Why You Need a ‘Fake Commute’

Mental health and workplace experts say that while the lack of commute may feel like the silver lining to enforced working from home during the pandemic, our trips to and from the office have served an important role in our workday that we should try to replicate.

Author: Michelle Russell       


Whether you go for walk, ride your bike, or some other activity, experts suggest you do it regularly to mentally signal a transition between work and your personal life.

During my career, I’ve commuted by bus to mid-town Manhattan and driven to suburban offices. One of the things I’ve loved about working from home over the last two decades is the commute — from the kitchen with a mug of fresh coffee in my hand up the stairs to my desk. I’m sure that many people who have been forced to work from home during the pandemic miss a lot of things about being in an office but hitting the road to get there may not be one of them.

But a recent study reported in Organization Science says that there may be a downside to this lack of commute: We might be missing out on the opportunity to engage in something researchers call “role-clarifying prospection.” The trip to the office can be a chance to think about upcoming work tasks, the researchers said, and serve as a way to help us transition from our “home self” to our “work self” — which could be especially necessary now, as many are struggling to create boundaries between work and home responsibilities. A recent survey of more than 10,000 Americans by researchers at the Centre for Economic Policy Research found that more than a third were using their former commute times to work, putting in more hours than when they went to an office.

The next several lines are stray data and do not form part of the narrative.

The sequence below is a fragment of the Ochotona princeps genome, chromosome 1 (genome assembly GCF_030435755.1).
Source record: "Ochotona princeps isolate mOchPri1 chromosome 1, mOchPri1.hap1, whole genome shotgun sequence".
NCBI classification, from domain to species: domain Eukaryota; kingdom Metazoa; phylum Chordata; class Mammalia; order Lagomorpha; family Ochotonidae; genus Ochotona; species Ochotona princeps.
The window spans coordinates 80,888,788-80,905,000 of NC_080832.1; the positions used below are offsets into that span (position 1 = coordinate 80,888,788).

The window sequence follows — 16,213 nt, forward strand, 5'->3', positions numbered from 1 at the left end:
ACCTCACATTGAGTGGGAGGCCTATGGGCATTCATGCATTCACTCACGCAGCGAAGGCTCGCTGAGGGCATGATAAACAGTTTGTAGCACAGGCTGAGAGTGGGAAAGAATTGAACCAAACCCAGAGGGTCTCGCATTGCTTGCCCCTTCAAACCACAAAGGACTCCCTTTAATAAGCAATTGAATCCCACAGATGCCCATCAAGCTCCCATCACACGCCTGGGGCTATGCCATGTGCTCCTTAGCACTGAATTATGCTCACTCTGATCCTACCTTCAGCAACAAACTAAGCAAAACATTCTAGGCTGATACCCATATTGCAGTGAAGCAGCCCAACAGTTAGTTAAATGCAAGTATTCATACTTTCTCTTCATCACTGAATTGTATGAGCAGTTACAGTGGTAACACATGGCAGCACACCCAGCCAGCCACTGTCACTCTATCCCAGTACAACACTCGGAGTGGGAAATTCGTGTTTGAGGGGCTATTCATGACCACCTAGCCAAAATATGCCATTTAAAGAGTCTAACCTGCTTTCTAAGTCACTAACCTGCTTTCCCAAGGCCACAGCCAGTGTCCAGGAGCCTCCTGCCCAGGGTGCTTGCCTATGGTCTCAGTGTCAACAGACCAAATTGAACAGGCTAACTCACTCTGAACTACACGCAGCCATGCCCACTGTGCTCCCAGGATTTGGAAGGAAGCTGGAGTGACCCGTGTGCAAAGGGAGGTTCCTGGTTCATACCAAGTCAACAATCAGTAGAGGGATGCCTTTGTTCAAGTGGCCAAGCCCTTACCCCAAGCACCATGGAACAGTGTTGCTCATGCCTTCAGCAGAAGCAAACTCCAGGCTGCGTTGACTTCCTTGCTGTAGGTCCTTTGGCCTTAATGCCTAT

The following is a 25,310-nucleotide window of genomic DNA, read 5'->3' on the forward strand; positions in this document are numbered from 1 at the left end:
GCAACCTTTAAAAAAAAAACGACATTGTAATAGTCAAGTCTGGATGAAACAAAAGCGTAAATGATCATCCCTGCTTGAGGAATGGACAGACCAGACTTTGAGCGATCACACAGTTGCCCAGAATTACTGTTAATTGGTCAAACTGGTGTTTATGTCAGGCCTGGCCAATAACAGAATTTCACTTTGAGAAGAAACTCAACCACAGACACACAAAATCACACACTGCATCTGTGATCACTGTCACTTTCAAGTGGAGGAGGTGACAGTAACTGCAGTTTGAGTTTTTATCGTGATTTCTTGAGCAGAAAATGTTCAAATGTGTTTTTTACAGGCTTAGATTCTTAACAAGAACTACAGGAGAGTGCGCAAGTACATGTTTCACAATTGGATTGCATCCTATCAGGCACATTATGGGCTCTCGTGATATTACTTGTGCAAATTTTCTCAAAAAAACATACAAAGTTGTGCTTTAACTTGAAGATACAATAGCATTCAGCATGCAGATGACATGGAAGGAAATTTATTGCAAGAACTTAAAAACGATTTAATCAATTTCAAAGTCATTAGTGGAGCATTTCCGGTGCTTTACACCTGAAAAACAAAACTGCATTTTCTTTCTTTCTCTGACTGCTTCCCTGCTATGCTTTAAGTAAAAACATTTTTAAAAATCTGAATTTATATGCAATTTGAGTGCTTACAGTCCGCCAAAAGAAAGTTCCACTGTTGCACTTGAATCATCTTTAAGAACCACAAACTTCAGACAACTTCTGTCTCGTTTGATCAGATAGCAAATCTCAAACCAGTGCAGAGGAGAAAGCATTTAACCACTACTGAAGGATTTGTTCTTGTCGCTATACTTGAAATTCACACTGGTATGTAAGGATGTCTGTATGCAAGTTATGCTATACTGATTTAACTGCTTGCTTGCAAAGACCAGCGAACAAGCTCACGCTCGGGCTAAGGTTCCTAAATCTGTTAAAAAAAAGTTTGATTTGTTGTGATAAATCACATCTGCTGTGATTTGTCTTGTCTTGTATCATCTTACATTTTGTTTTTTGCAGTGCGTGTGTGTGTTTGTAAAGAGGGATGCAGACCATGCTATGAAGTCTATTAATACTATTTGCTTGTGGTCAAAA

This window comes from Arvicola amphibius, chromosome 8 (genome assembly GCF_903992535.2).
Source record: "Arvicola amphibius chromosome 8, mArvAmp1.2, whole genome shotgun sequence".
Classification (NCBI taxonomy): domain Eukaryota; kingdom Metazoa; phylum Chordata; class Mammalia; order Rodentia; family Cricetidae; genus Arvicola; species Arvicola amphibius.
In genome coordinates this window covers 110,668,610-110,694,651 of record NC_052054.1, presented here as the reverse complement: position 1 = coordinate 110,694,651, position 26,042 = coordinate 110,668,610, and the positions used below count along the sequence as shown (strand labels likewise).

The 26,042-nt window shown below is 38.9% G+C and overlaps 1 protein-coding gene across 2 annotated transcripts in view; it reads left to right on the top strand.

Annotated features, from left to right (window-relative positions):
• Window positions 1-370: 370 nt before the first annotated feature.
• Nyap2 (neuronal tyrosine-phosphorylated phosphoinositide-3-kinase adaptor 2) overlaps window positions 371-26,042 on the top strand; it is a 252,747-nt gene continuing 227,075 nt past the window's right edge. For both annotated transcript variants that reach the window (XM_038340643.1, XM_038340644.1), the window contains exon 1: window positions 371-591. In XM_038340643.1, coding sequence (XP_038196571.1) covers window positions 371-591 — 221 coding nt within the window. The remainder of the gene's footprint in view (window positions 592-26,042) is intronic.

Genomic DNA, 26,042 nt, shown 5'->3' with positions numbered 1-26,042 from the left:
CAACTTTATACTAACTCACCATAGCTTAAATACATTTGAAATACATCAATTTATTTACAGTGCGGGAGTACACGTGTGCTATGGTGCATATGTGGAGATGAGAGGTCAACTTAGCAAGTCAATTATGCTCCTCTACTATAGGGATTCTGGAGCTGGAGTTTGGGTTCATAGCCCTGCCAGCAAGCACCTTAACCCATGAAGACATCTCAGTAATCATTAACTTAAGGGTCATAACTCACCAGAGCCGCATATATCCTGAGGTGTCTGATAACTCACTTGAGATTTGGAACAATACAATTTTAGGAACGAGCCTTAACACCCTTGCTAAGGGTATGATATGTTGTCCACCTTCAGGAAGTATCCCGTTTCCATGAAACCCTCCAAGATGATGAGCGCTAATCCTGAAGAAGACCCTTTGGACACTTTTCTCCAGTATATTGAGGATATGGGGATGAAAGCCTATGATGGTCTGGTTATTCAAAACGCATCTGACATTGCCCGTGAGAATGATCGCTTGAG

What we need to do to help establish boundaries, experts say, is to create a “fake commute.” “The walls between work and non-work have completely disappeared for us,” David Zweig, professor at the University of Toronto’s school of management told CTVNews.ca in late October. “So now we have to find ways, either psychologically or otherwise to try to build up those walls again.”

The Germans have a word that describes the reverse commute — the time after work is done and a period of leisure and rest begins: Feierabend. “Feierabend has two meanings,” Christoph Stengel, a software developer in Berlin, Germany, told the BBC. “First, it’s the moment you stop working for the rest of the day. … Second, it’s the part of the day between work and going to bed.”

“Most importantly,” the BBC article notes, “the concept of Feierabend acknowledges that work — and being in ‘work mode’ — places demands on a person from which regular relief is needed.”

Whether it’s taking a walk around the block or going for a drive or bike ride — or simply changing your clothes — experts suggest you pick an activity or habit to mentally signal a transition between work and your personal life. Paula McLeod, founder of U.S.-based executive coaching firm Success by Design, has been recommending to clients during the pandemic to take similar measures. “People need something to replace the shift,” McLeod told the BBC, “that happens when they commute to and from the office.”

Michelle Russell is editor in chief of Convene.

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